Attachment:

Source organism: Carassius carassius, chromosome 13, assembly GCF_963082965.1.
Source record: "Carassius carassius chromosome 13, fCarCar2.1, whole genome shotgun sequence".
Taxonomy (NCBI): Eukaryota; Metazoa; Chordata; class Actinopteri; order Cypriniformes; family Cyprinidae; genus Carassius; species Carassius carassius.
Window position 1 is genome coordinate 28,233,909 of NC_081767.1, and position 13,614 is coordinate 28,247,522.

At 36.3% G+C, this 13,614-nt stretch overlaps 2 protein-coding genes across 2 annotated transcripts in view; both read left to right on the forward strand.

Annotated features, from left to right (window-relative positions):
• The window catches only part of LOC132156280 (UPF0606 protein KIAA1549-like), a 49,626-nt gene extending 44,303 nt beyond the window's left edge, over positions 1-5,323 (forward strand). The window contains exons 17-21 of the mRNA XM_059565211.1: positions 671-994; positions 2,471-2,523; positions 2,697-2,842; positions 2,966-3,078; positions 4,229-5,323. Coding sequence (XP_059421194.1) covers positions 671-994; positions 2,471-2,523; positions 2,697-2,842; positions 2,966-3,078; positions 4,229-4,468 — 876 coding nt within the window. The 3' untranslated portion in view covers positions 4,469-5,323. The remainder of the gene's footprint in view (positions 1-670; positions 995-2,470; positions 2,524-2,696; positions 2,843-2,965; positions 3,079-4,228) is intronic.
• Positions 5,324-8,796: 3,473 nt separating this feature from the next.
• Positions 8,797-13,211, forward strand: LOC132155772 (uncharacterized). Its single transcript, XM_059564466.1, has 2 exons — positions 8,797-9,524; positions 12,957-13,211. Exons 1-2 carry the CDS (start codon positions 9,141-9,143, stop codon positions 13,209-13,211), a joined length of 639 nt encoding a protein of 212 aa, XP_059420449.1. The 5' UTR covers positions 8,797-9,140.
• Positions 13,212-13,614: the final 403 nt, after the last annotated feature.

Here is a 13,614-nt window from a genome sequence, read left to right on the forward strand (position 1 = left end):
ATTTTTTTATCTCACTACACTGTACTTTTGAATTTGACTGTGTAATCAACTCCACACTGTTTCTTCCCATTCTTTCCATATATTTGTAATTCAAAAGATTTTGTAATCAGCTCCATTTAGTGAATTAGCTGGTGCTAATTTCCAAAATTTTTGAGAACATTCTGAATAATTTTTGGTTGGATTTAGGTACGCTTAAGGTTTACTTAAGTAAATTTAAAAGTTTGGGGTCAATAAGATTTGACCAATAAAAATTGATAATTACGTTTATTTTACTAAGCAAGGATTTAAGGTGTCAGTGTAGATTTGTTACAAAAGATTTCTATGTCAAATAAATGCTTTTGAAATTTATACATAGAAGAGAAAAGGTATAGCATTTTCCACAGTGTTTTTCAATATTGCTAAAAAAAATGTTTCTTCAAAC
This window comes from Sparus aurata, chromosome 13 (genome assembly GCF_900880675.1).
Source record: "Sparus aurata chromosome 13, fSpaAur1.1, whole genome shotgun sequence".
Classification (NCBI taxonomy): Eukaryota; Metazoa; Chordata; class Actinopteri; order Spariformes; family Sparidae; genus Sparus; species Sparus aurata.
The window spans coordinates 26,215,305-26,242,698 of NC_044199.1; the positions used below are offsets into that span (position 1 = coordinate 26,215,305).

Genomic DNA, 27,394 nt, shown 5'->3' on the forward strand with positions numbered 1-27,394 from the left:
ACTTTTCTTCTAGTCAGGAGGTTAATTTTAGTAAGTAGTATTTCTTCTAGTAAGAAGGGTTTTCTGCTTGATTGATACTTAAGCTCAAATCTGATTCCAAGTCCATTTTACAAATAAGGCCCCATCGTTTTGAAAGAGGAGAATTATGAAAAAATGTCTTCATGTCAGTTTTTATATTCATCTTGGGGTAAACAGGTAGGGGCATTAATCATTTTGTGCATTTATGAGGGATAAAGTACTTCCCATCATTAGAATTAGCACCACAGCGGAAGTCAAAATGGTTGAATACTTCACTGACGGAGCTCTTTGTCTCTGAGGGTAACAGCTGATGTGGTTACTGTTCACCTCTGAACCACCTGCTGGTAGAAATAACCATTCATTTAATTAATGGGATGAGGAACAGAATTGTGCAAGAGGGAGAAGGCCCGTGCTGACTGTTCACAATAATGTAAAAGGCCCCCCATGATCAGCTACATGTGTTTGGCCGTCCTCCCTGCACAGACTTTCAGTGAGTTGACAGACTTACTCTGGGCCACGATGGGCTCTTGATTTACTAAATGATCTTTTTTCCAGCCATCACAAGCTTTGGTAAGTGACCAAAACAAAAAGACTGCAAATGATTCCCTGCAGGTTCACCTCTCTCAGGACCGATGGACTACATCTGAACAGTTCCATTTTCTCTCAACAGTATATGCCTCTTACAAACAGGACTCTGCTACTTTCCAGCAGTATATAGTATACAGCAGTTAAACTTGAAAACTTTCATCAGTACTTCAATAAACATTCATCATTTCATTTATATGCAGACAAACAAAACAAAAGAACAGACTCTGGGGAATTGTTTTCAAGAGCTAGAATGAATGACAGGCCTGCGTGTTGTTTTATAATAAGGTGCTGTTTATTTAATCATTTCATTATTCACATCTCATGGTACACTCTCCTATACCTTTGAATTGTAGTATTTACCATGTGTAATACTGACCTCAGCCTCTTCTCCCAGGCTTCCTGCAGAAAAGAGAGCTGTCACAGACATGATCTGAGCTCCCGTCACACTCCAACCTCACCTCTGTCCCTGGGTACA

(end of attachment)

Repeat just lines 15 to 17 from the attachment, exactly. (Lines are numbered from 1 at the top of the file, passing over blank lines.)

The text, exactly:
Classification (NCBI taxonomy): Eukaryota; Metazoa; Chordata; class Actinopteri; order Spariformes; family Sparidae; genus Sparus; species Sparus aurata.
The window spans coordinates 26,215,305-26,242,698 of NC_044199.1; the positions used below are offsets into that span (position 1 = coordinate 26,215,305).

Genomic DNA, 27,394 nt, shown 5'->3' on the forward strand with positions numbered 1-27,394 from the left: